Dzugan: An approach of restorative medicine focuses on addressing the breakdowns of optimal body function by optimizing the body’s hormones and nutrients to optimal levels. While the body at all times tries to keep in homeostasis (equilibrium), things are going to break and it will happen. When the balance and ratios of hormones within the body break down, along with a lack of minerals and vitamins, then things will go south real fast.
LE: When mentioning hormones, you refer to pregnenolone as the grandparent of the other steroid hormones. Where did you come up with that?
Dzugan: While pregnenolone is not well known, its functions and impact on other hormone levels cannot be underestimated. It is a precursor of many other hormones, fights the effects of fatigue and stress, relieves arthritis pain, improves heart health, boosts the immune system, protects against coronary artery disease, improves mood and memory, and is vital for full brain function and protection against degenerative brain diseases.
LE: And you talk about the importance of DHEA as well, which you say decreases by 95% in many people by age 75 from peak levels.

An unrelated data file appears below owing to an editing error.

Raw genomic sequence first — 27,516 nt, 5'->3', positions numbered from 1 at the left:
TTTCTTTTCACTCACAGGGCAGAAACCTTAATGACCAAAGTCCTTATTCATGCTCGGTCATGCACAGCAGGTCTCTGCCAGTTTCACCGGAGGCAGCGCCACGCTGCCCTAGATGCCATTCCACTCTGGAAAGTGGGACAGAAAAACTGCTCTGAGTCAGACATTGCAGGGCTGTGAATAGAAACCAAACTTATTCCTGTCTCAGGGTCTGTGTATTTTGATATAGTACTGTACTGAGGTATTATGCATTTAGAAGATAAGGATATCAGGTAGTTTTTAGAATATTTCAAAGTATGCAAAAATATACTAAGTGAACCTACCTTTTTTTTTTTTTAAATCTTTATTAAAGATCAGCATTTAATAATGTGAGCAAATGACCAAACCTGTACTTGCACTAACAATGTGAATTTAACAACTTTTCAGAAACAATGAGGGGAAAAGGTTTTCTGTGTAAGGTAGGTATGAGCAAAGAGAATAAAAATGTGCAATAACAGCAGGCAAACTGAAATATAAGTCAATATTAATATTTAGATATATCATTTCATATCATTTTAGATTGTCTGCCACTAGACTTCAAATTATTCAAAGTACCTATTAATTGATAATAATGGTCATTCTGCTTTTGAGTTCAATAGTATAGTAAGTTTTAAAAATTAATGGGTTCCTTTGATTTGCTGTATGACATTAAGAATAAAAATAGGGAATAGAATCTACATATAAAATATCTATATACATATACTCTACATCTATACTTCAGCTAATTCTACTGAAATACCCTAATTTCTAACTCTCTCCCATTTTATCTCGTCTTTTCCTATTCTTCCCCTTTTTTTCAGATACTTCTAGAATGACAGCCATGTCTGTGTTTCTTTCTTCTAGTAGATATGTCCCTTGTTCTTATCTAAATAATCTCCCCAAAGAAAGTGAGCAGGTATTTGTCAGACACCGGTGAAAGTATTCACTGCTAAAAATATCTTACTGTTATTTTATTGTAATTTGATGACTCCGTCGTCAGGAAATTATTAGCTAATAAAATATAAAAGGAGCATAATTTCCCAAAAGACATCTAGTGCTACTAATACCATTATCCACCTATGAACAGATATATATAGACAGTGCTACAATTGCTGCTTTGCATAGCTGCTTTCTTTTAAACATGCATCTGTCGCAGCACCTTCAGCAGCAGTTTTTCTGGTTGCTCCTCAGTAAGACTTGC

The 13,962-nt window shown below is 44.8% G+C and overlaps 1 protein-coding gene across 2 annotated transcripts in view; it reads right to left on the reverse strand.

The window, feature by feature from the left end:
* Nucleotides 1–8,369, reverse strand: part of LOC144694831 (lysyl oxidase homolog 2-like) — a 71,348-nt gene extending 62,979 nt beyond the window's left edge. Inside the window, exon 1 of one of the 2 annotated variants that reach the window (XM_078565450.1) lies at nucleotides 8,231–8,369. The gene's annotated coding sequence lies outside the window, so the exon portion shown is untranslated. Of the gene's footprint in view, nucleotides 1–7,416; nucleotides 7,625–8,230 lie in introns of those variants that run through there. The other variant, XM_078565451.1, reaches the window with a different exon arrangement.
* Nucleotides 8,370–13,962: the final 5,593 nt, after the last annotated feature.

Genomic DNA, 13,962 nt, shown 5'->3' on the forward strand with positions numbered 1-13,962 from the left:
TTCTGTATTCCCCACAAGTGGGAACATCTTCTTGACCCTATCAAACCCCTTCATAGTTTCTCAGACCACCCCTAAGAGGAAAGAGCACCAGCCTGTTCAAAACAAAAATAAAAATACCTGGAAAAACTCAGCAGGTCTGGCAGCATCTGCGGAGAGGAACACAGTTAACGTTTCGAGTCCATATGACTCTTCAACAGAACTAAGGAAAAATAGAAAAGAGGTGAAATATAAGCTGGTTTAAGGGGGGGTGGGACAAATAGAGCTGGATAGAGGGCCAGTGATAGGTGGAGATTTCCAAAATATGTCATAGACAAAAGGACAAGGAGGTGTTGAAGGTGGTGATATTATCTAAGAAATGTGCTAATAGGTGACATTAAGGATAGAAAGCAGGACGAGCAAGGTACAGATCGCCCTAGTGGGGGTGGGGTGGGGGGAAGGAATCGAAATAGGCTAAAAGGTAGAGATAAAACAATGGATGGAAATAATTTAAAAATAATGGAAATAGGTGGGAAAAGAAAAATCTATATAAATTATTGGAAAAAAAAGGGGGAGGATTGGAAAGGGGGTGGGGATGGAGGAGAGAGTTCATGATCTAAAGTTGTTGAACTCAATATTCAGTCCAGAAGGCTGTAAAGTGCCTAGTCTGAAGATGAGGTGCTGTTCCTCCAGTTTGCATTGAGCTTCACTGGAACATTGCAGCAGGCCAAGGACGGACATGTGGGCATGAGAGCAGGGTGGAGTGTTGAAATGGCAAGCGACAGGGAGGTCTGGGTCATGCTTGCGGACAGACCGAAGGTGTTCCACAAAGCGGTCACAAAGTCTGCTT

Dzugan: Right. Proper DHEA levels improve heart health, slow the onset or progression of diabetes, have beneficial impact on arthritis, and reverse declining cognitive function, while low levels are associated with increased risk of breast, ovarian, and other site cancers. Optimal levels are associated with maximum immunity and metabolic efficiency.
LE: How is DHEA linked to testosterone in terms of cardiac health?
Dzugan: Well, if we are looking at testosterone we should also take a look at DHEA as far as heart health goes. DHEA converts to testosterone in women, and provides a major source of estrogen post-menopause. This sort of action increases the appropriate protective levels in both genders.
LE: You mentioned ‘maximum immunity’ earlier and that is a theme that you bring up in your book several times, even in relation to someone’s chances of recovering from the Ebola virus. You also touch upon how cortisol levels have a larger effect on people being able to maintain proper immunity because they impact so many body functions. What are some of the dangers of either high cortisol or low cortisol levels?